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Quad track guitar EQ?

Discussion in 'F.O.H.' started by exafro, Apr 20, 2015.

  1. exafro

    exafro Member

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    How do you guys go about Eq'ing on when you are quad tracking guitars? Do you have two distinct tones? One tone? I've been messing around with quad tracking recently and I can get one set of guitars sounding pretty good, but when I add the second set in, it just doesn't sound as right. I suppose I'm not setting up complimentary tones and certain frequencies are building up and sounding unpleasant. Anyway, I'm pretty sure the search function would help me, but I can never seem to locate what I need.
     
  2. ashgallows

    ashgallows resonant manipulator

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    as far as two different tones go people usually use two different mics instead of eq. I would balance the two tones as far as volume and then eq the sum.
     
  3. MrBongo

    MrBongo idiot at work

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    sometimes (or mostly) one of the tracked sounds becomes the "main sound", and the secondary tracks are just blended to taste.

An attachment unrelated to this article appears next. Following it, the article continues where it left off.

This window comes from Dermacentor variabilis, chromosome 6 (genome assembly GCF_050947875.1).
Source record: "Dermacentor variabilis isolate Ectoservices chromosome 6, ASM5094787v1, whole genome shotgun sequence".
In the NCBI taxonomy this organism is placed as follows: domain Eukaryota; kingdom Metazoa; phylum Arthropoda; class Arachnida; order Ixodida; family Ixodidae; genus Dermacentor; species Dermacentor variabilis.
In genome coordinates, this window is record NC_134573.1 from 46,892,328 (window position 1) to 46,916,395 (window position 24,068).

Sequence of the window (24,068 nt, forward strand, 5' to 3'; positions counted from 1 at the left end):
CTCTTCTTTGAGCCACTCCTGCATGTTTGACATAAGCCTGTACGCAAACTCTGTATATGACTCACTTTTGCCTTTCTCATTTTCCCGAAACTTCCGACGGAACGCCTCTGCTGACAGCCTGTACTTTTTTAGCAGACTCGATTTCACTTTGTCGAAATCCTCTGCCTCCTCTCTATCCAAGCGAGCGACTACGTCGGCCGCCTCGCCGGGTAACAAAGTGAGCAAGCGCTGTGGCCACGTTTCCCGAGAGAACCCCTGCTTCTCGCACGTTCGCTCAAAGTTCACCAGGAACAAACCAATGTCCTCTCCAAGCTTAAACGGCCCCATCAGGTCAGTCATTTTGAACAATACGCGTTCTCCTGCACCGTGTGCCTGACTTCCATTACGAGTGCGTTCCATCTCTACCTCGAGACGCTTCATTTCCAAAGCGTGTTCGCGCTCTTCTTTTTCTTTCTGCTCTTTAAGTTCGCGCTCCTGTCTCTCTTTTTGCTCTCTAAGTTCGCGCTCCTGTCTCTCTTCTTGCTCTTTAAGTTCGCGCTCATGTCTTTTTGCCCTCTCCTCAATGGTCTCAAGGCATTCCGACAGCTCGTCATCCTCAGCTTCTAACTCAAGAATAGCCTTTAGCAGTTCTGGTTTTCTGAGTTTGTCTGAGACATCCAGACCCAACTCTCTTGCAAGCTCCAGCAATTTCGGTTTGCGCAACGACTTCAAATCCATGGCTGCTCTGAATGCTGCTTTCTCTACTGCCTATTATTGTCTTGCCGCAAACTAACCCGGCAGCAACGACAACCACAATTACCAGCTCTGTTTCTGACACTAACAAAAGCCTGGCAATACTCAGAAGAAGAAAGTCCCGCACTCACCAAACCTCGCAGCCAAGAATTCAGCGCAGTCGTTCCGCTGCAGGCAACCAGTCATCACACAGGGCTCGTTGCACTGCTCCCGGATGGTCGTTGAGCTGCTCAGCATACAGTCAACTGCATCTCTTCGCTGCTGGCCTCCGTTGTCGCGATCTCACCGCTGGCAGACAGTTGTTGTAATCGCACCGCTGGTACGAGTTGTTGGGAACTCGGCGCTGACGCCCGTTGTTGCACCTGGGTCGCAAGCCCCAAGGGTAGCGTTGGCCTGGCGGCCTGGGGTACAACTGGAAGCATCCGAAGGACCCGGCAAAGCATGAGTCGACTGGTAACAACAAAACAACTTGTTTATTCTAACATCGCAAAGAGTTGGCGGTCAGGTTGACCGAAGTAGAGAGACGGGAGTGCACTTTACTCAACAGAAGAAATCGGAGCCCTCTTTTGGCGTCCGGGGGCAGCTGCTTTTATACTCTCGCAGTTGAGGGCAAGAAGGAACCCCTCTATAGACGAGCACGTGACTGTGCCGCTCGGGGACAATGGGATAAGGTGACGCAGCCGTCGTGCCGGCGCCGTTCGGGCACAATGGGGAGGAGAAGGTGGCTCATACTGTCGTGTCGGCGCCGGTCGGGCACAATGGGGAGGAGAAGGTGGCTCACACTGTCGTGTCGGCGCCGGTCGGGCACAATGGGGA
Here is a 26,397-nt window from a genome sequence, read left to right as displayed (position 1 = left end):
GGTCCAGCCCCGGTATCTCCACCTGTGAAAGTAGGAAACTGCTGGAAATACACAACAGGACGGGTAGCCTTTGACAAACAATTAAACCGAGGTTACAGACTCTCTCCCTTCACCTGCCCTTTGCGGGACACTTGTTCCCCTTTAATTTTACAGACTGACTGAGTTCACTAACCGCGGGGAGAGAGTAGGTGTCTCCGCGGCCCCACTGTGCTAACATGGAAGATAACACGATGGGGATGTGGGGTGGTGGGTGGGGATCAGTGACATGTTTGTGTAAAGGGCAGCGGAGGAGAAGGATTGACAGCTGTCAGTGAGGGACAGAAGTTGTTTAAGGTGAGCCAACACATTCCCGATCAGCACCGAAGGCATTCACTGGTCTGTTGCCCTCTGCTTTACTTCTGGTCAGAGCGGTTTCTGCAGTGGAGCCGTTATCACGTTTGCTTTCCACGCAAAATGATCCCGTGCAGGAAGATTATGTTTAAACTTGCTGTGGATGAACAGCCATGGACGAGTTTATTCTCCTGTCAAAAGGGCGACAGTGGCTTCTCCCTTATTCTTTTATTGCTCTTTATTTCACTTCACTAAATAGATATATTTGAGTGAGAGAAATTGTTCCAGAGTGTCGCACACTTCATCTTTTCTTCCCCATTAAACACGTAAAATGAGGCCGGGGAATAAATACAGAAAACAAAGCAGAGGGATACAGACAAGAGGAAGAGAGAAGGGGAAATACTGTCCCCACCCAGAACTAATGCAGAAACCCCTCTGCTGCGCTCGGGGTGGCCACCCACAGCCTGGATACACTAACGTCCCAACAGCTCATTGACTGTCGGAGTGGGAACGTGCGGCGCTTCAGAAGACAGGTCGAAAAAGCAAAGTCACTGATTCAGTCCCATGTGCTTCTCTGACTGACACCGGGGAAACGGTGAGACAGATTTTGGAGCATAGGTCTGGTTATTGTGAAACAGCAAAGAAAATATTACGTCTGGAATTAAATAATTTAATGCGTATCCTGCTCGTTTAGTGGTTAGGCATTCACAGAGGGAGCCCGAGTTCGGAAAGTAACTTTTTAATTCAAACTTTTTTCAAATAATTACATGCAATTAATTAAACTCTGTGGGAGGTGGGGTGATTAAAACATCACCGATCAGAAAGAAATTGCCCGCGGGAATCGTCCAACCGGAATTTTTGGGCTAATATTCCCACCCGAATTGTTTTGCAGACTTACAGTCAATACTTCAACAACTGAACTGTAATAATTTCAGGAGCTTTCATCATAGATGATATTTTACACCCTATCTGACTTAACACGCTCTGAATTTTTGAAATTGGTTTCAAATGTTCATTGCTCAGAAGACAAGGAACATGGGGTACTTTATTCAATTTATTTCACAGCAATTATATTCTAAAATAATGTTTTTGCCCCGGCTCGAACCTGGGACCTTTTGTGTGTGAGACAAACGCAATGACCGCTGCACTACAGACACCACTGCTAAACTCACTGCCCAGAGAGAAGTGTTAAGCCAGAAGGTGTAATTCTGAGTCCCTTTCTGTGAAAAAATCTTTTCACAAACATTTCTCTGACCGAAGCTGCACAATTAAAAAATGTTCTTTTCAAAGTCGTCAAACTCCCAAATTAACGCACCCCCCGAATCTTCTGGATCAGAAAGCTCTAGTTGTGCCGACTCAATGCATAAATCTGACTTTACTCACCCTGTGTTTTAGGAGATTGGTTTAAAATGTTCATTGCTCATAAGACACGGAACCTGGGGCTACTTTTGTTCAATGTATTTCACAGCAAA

try less bass and treble on the secondary sound.
    try a medium-Q cut in the mids, could be anywhere from 400Hz to 2kHz.

    quite often i find the secondary track to sound super crappy on its own. not just the usual "mix-ready crappy", but truly disgusting. if you mix these tracks well, it´s perfectly fine though.

    my own sound comes from a 212 cab with two different speakers in it, different mics on each speaker, and a super cheap and antique stereo mic at 2ft distance. sounds horrible, but it´s like magic when blended in at -20dB.
     
  4. Heabow

    Heabow More cowbell!

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    I used to track 4 guitar tracks with the exact same sound for my demos and it worked fine as hell. Now, in the same idea, I'd use less distortion on both pairs, cut lows on second pair and subtle different blending if using multiple mics. If I'm after really complentary tones, the main pair brings distortion and body while the second adds grit, "pick", definition (say a 5150 + VS8100 or 5150 + Dual Recto for example). That makes me remember I actually love quad-tracking but great guitar players are pretty rare in my place :/
     
  5. Jordon

    Jordon Member

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    When I'm quad tracking, I refuse to use the same guitar for more than one performance. Same with amps and cabs if at all possible. I've found using the same rig multiple times significantly narrows the stereo image and can make unison riffing sound very weird (i've had it completely mono out when done that way due to playing that was "too tight").

    Each guitar tracks gets some subtractive or "corrective" EQ. Then the Right and Left rhythm guitar busses get some color EQ, and a touch more corrective EQ if needed.

    I try to have the recorded tone be 90% there before ever tracking. Each amp, cab and guitar is paired so that they compliment each other.
     

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